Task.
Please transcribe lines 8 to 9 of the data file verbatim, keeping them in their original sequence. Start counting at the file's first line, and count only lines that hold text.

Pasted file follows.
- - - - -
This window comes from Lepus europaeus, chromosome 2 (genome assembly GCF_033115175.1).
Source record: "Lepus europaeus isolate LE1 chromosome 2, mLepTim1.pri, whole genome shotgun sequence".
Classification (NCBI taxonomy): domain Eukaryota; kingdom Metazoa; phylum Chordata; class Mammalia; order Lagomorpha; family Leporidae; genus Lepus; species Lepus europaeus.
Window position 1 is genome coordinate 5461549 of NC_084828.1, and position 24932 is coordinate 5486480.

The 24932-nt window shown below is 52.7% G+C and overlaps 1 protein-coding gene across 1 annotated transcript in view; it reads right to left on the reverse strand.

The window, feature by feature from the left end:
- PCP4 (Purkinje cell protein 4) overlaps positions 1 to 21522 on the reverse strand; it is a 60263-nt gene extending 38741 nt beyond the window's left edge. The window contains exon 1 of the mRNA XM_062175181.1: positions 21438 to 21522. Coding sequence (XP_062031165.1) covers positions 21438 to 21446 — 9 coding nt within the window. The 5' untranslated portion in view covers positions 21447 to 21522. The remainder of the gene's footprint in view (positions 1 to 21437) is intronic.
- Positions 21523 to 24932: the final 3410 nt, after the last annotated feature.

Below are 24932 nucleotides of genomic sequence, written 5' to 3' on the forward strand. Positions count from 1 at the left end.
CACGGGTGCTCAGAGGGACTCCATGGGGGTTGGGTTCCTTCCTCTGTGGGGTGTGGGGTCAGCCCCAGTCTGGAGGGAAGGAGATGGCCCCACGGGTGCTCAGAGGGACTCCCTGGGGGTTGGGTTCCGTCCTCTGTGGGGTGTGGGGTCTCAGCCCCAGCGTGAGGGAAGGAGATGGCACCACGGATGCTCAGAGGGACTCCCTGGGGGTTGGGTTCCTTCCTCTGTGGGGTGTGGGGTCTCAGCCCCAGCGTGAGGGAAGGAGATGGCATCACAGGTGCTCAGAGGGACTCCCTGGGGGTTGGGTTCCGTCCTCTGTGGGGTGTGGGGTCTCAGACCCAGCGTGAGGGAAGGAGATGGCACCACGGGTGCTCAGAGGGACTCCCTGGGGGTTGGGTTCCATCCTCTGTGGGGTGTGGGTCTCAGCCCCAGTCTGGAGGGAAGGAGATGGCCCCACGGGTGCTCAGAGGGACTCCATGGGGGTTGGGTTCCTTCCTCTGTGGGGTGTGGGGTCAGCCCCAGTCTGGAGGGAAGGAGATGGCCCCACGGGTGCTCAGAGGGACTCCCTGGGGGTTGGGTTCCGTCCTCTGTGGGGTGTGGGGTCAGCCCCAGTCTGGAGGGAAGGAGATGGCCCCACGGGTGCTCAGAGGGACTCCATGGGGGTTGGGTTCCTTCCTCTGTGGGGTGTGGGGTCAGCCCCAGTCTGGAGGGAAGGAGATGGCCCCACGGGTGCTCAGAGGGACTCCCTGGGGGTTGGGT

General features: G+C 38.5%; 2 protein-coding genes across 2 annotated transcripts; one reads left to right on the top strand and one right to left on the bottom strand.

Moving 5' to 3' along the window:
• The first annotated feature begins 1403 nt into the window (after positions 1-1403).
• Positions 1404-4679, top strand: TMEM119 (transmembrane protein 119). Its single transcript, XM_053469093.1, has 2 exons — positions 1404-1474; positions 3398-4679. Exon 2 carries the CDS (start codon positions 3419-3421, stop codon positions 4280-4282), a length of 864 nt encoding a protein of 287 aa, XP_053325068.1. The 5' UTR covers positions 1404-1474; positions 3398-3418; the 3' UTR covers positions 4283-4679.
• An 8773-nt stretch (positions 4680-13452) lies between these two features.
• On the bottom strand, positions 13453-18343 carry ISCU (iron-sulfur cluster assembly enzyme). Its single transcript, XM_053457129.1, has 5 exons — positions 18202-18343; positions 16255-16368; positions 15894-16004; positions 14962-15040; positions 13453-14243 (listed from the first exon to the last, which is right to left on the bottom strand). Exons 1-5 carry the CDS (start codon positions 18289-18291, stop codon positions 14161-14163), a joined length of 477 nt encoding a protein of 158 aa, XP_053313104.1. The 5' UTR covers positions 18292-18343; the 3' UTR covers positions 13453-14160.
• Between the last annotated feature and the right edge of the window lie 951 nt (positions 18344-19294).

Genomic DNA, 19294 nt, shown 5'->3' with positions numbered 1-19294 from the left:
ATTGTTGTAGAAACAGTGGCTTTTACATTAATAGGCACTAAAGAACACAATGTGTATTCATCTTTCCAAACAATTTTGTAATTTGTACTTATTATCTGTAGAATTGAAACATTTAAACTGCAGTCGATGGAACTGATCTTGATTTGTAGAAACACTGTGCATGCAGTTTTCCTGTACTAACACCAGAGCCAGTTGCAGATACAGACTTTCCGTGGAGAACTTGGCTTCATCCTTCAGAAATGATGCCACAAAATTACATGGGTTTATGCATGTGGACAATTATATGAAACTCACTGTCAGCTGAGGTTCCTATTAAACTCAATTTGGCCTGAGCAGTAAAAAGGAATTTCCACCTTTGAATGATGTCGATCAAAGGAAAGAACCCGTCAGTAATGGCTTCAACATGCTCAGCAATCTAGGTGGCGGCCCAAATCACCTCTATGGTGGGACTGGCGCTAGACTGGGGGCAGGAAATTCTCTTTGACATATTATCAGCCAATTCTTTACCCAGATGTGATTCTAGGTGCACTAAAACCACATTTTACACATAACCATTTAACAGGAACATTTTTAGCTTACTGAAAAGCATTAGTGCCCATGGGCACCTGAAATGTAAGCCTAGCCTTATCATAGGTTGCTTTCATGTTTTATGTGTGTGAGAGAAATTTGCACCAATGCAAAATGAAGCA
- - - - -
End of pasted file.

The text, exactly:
- Positions 21523 to 24932: the final 3410 nt, after the last annotated feature.

Below are 24932 nucleotides of genomic sequence, written 5' to 3' on the forward strand. Positions count from 1 at the left end.